This comes days after NDP MPP Monique Taylor and SEIU Healthcare President Sharleen Stewart asked the province to prevent APANS Health Services from regaining management of Grace Villa.
Dozens of letters from staff who accused management of being negligent during the pandemic prompted the call from Taylor and Stewart.
"There have been dozens of preventable deaths at Grace Villa, and staff are deeply concerned that the home will return to the state of disarray it was in before Hamilton Health Sciences took over," Taylor said in a release.
Grace Villa was the site of Hamilton's largest and deadliest outbreak with 234 people infected, including 144 residents, 88 staff, and two visitors. Forty-three people died.
Anonymous letters, which the MPP and SEIU say are from staff, revealed horrifying details.
One letter alleged residents lay in "soiled and or soaked briefs, wearing little or no clothing or bedding on bare mattresses that were saturated with urine."
Another read, "residents would be falling on floor or choking, and we would have to wait 30 minutes to enter the room while we waited for gowns to be delivered."
One more said, "the images of residents, some hanging out of beds moaning, vomiting, crying. It is all too much to bear. I still can't sleep at night."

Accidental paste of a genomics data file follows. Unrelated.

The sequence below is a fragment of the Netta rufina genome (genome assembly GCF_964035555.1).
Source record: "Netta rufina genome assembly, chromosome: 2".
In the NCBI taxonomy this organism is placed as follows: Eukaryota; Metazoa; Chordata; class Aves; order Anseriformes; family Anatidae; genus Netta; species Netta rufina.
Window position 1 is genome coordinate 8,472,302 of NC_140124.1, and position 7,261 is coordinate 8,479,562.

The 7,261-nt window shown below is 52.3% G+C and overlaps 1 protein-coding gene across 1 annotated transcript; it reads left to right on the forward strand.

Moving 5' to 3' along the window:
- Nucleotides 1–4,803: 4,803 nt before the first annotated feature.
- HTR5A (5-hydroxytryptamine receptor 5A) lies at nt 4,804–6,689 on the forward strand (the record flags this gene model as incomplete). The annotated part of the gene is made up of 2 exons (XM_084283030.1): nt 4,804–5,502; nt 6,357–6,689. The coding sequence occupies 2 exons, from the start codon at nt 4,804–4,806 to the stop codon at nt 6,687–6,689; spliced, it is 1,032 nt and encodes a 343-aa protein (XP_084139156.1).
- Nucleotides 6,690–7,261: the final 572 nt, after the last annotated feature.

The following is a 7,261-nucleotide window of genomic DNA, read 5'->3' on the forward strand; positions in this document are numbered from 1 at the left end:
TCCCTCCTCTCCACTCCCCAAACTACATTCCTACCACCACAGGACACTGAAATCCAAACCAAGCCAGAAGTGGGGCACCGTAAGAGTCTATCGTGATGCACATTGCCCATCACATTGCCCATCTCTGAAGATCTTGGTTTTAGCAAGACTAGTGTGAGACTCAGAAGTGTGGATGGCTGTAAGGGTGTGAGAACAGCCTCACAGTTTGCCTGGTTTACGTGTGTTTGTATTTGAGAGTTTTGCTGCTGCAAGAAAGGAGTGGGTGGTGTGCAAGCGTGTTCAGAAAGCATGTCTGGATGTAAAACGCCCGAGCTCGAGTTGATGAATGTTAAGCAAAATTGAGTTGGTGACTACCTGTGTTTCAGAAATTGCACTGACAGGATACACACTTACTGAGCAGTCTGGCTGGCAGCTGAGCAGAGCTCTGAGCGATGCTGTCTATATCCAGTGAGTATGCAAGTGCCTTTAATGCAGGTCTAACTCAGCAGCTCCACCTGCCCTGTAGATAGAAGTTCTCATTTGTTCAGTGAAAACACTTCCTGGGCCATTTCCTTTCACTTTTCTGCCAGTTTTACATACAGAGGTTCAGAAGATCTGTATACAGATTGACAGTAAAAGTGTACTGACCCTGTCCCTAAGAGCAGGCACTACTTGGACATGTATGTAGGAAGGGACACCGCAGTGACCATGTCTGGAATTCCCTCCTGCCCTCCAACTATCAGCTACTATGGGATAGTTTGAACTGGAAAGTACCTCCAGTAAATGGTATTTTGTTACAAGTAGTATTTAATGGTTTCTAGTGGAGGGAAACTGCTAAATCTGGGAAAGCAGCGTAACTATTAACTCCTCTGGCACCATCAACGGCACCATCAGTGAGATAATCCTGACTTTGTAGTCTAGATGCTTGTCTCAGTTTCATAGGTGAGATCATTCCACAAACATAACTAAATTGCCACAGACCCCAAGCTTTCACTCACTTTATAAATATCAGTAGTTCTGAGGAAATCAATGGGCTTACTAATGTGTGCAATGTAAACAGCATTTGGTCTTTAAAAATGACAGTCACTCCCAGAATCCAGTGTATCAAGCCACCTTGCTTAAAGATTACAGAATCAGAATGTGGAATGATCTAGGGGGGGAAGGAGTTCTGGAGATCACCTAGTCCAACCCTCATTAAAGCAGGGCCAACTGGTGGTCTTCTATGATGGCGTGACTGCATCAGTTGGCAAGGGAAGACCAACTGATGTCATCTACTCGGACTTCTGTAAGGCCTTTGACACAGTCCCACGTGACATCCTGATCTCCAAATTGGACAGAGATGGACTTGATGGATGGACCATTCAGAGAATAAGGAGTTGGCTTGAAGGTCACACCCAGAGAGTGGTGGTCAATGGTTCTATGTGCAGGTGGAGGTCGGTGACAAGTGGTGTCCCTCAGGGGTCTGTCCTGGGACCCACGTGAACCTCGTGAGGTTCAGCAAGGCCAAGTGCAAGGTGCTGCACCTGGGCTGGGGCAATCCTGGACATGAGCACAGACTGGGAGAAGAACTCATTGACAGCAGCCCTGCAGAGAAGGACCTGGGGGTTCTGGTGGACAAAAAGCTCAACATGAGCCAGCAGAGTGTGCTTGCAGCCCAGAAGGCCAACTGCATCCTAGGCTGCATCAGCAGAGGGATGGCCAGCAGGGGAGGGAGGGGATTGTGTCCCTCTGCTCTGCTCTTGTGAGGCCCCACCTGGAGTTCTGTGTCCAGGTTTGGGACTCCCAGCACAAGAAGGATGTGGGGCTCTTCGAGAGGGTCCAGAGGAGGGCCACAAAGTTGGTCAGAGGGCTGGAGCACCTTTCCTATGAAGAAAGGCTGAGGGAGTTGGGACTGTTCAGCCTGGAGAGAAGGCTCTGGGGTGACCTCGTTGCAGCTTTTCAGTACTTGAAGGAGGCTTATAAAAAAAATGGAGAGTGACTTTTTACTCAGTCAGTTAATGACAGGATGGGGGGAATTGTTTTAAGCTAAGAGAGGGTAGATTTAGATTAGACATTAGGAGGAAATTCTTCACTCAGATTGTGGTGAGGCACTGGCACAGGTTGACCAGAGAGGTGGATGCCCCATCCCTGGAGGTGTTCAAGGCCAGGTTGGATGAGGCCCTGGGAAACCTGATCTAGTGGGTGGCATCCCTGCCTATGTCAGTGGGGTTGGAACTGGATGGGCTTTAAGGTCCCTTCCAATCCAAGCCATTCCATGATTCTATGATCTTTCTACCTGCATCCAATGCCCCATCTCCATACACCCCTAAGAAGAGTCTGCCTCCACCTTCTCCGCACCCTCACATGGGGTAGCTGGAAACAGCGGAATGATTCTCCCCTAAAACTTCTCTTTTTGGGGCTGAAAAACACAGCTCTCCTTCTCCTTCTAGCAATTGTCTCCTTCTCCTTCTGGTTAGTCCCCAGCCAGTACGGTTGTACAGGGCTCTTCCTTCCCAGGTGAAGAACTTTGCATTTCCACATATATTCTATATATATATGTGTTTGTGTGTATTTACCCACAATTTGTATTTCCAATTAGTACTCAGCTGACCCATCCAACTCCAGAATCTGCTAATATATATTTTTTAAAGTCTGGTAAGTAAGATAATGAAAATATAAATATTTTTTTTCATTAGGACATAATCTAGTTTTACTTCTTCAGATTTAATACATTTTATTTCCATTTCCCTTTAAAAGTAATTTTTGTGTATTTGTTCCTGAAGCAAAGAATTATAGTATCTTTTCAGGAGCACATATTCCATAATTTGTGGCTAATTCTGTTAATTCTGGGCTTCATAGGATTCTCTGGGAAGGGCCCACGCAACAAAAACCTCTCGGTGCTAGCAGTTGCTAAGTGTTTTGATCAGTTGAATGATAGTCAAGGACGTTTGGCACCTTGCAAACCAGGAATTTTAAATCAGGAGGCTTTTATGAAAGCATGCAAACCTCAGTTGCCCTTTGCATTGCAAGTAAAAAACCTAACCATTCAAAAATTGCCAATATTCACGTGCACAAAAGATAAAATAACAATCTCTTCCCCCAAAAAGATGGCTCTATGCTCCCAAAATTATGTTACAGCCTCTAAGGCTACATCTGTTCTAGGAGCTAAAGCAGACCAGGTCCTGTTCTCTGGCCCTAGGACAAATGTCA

APANS Health Services CEO Mary Raithby responded to the allegations, calling them "deeply concerning."
"The safety of our residents, staff and family members is paramount ... we are continually reviewing our response throughout the outbreak. We will continue to listen to the best advice in our sector to determine where we can make enhancements to further protect our residents and staff," she wrote in a statement.
She added she was "saddened" some have felt there hasn't been enough done to help staff who are "continuing to pour their hearts and energy into their work each day."
Hamilton Health Sciences (HHS) has been temporarily overseeing the home following a "voluntary management agreement" approved by the Ministry of Long-Term Care on Dec. 16.
With files from Dan Taekema